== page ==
Introducing Cervical Cancer Screening in Nigeria through a Social Franchise Project

Cervical Cancer is the most common female cancer in developing countries, with approximately 500,000 new cases and 250,000 deaths each year. In Nigeria, it is thesecond most frequent cancer in women, after breast cancer. Around the world, a woman dies of cervical cancer every two minutes. Women in developing countries suffer disproportionately from the burden of cervical cancer and account for over 80% of cases. Ada Ezeokoli and Chioma Thomas of the Nigeria Health Watch team recently visited a cervical cancer screening project run by the Society for Family Health in Nyanya, Abuja, to learn about the work they are doing to improve the awareness and treatment of this silent killer amongst women.

Cynthia sits quietly with a group of other women at Saffron Hospital in Nyanya, an outlying annex to the city of Abuja. The women are waiting for a nurse to check their vitals and do some paperwork before being ushered into an adjoining room where a doctor and two other hospital personnel are waiting to conduct a simple screening test that will tell if a woman has changes in her cervix that may dispose her to cervical cancer (Cervical pre-cancer). Some of the women, clutching small children, look around nervously. Cynthia however is calm. She is not here to be tested. She has already been diagnosed with cervical pre-cancer and is undergoing cryotherapy treatment, which involves using a cold probe to freeze away the abnormal cells. Until recently, a service like this would not have been available to Cynthia in Nigeria.


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Dr. Yinka Olaniyan: Preventing Cervical Cancer in Nigeria

Cancers that affect women are referred to medically as gynaecological cancers. These are cancers that occur within a woman’s reproductive organs. Breast cancer is often included in this group although its occurrence is not limited to women, as it may on rare occasions occur in men too. Gynaecological cancers in the order of frequency in which they occur are:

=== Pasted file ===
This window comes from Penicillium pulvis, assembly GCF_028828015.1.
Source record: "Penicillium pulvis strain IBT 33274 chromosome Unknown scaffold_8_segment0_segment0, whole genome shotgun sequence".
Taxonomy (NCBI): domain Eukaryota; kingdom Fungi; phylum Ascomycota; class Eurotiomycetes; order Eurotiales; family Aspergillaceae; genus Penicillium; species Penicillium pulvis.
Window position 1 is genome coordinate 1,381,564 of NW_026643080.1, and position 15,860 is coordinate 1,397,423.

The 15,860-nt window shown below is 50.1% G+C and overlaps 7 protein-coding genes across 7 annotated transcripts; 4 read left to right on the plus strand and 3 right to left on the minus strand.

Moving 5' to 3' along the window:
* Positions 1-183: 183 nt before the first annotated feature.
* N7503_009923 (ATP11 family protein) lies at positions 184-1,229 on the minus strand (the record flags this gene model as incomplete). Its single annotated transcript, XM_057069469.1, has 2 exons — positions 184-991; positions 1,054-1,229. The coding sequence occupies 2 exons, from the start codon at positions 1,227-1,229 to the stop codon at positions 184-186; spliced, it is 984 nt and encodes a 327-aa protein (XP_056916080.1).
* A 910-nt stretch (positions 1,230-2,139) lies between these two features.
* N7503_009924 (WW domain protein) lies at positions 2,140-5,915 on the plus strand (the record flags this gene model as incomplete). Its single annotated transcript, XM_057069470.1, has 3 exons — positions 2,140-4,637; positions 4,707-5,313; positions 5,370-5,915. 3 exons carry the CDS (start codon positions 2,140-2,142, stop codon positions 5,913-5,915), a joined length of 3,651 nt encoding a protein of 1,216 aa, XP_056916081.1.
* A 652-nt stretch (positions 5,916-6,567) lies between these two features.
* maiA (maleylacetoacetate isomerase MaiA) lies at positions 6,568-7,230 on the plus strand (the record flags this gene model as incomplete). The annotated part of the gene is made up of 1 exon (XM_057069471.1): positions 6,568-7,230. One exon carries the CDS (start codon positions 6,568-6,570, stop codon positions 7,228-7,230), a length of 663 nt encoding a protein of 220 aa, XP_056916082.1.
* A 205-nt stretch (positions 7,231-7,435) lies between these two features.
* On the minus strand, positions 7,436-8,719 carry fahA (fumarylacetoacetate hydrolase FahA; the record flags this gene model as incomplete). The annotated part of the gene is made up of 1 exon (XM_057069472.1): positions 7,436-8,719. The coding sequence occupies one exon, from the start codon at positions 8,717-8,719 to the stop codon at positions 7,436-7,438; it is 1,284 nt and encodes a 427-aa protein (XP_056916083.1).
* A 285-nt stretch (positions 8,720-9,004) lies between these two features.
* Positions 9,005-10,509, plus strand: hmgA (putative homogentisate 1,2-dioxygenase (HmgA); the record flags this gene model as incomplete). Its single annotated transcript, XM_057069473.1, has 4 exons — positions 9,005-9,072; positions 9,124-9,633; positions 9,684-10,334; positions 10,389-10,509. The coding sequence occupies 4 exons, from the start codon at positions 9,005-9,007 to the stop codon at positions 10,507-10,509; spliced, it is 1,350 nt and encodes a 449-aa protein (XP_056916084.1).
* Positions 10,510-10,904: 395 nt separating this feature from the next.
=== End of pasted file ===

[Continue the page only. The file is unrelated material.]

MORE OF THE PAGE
Cervical cancer – Cancer of the neck of the womb
Ovarian cancer – Cancer of the ovary
Endometrial or uterine cancer – Cancer of the womb
Vulvar cancer – Cancer of the external genitals
Vaginal cancer – Cancer of the birth canal


Of these, cervical cancer is the only one that lends itself readily to cost-effective preventive measures and whose incidence has been greatly curtailed through effective prevention strategies. It presents the greatest opportunity where the knowledge of the life history of a disease is employed in its control. Paradoxically, cancer of the cervix, which is the commonest, is also the most preventable of the lot. Not only does it occur most commonly, most cases that report to hospital come at very advanced stages of the disease.

About 10,000 new cases of cervical cancer occur annually in Nigeria and 8,000 women die of the disease each year. The same picture exists in other developing countries, compared to the western world where it is rather rare; and where, when it occurs, it is diagnosed at very early stages, leading to less pain and suffering and greater chances of survival.

While this is a result of the interplay of several factors, the absence of an effective screening program is the chief factor for this difference between the developed and developing countries.

Other factors are ignorance of the disease, lack of accessibility to quality and qualified medical care, dearth of relevant healthcare personnel and, of course, pervading poor socio-economic conditions. We shall look at these factors and the state of the Nigerian situation and current activities aimed at curtailing the problem.

Screening programme
By ‘screening’, we mean a situation where the health-seeking behaviour is initiated by the healthcare provider rather than the ‘patient’. In a cervical cancer screening programme, the healthcare provider actively canvases and invites healthy individuals to present themselves for the screening test.
A screening test is a simple test applied to individuals in order to determine who is at risk of disease. The distinction should be noted that this screening test is not a diagnostic test – the purpose of the screening is to prevent cervical cancer and not to diagnose it. This is because the changes that may eventually lead to cervical cancer can be identified and treated by relatively simple methods ever before they become cancer.